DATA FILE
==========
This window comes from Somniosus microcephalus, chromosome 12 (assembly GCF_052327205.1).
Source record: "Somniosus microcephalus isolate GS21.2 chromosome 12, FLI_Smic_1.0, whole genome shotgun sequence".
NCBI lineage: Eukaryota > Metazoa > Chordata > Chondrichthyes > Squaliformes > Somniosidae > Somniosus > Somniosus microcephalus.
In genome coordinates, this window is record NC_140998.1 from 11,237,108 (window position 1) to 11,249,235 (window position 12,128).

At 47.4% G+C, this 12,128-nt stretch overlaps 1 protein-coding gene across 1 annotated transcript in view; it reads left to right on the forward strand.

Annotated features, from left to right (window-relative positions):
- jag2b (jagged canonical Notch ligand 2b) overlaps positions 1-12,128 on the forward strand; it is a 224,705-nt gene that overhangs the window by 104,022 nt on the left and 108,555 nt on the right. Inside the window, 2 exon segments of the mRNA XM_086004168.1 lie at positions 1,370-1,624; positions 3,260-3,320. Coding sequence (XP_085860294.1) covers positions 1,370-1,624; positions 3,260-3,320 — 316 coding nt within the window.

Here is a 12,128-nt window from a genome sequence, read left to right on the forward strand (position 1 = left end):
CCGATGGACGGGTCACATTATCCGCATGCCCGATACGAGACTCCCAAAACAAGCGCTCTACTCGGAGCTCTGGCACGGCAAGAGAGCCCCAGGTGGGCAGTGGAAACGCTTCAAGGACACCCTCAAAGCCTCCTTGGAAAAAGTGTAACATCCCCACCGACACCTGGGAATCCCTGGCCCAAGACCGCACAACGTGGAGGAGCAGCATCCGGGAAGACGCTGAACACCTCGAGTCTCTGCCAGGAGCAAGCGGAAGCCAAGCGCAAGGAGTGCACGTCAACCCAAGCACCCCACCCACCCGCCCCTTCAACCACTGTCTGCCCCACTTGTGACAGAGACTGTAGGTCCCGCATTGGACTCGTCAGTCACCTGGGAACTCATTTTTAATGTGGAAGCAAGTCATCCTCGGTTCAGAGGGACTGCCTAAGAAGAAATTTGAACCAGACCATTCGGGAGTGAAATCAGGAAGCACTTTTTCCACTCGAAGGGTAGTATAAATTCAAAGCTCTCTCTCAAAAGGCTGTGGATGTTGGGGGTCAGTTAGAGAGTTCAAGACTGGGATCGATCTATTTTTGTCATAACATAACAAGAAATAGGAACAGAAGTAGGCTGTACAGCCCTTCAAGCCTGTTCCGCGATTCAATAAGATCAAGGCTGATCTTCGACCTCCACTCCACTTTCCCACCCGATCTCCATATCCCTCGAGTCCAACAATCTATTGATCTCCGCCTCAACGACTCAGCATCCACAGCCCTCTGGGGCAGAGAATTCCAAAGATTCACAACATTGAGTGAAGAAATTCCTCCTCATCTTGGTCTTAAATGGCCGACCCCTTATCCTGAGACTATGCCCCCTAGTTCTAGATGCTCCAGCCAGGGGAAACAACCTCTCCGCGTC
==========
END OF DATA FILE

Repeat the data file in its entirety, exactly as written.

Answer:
This window comes from Somniosus microcephalus, chromosome 12 (assembly GCF_052327205.1).
Source record: "Somniosus microcephalus isolate GS21.2 chromosome 12, FLI_Smic_1.0, whole genome shotgun sequence".
NCBI lineage: Eukaryota > Metazoa > Chordata > Chondrichthyes > Squaliformes > Somniosidae > Somniosus > Somniosus microcephalus.
In genome coordinates, this window is record NC_140998.1 from 11,237,108 (window position 1) to 11,249,235 (window position 12,128).

At 47.4% G+C, this 12,128-nt stretch overlaps 1 protein-coding gene across 1 annotated transcript in view; it reads left to right on the forward strand.

Annotated features, from left to right (window-relative positions):
- jag2b (jagged canonical Notch ligand 2b) overlaps positions 1-12,128 on the forward strand; it is a 224,705-nt gene that overhangs the window by 104,022 nt on the left and 108,555 nt on the right. Inside the window, 2 exon segments of the mRNA XM_086004168.1 lie at positions 1,370-1,624; positions 3,260-3,320. Coding sequence (XP_085860294.1) covers positions 1,370-1,624; positions 3,260-3,320 — 316 coding nt within the window.

Here is a 12,128-nt window from a genome sequence, read left to right on the forward strand (position 1 = left end):
CCGATGGACGGGTCACATTATCCGCATGCCCGATACGAGACTCCCAAAACAAGCGCTCTACTCGGAGCTCTGGCACGGCAAGAGAGCCCCAGGTGGGCAGTGGAAACGCTTCAAGGACACCCTCAAAGCCTCCTTGGAAAAAGTGTAACATCCCCACCGACACCTGGGAATCCCTGGCCCAAGACCGCACAACGTGGAGGAGCAGCATCCGGGAAGACGCTGAACACCTCGAGTCTCTGCCAGGAGCAAGCGGAAGCCAAGCGCAAGGAGTGCACGTCAACCCAAGCACCCCACCCACCCGCCCCTTCAACCACTGTCTGCCCCACTTGTGACAGAGACTGTAGGTCCCGCATTGGACTCGTCAGTCACCTGGGAACTCATTTTTAATGTGGAAGCAAGTCATCCTCGGTTCAGAGGGACTGCCTAAGAAGAAATTTGAACCAGACCATTCGGGAGTGAAATCAGGAAGCACTTTTTCCACTCGAAGGGTAGTATAAATTCAAAGCTCTCTCTCAAAAGGCTGTGGATGTTGGGGGTCAGTTAGAGAGTTCAAGACTGGGATCGATCTATTTTTGTCATAACATAACAAGAAATAGGAACAGAAGTAGGCTGTACAGCCCTTCAAGCCTGTTCCGCGATTCAATAAGATCAAGGCTGATCTTCGACCTCCACTCCACTTTCCCACCCGATCTCCATATCCCTCGAGTCCAACAATCTATTGATCTCCGCCTCAACGACTCAGCATCCACAGCCCTCTGGGGCAGAGAATTCCAAAGATTCACAACATTGAGTGAAGAAATTCCTCCTCATCTTGGTCTTAAATGGCCGACCCCTTATCCTGAGACTATGCCCCCTAGTTCTAGATGCTCCAGCCAGGGGAAACAACCTCTCCGCGTC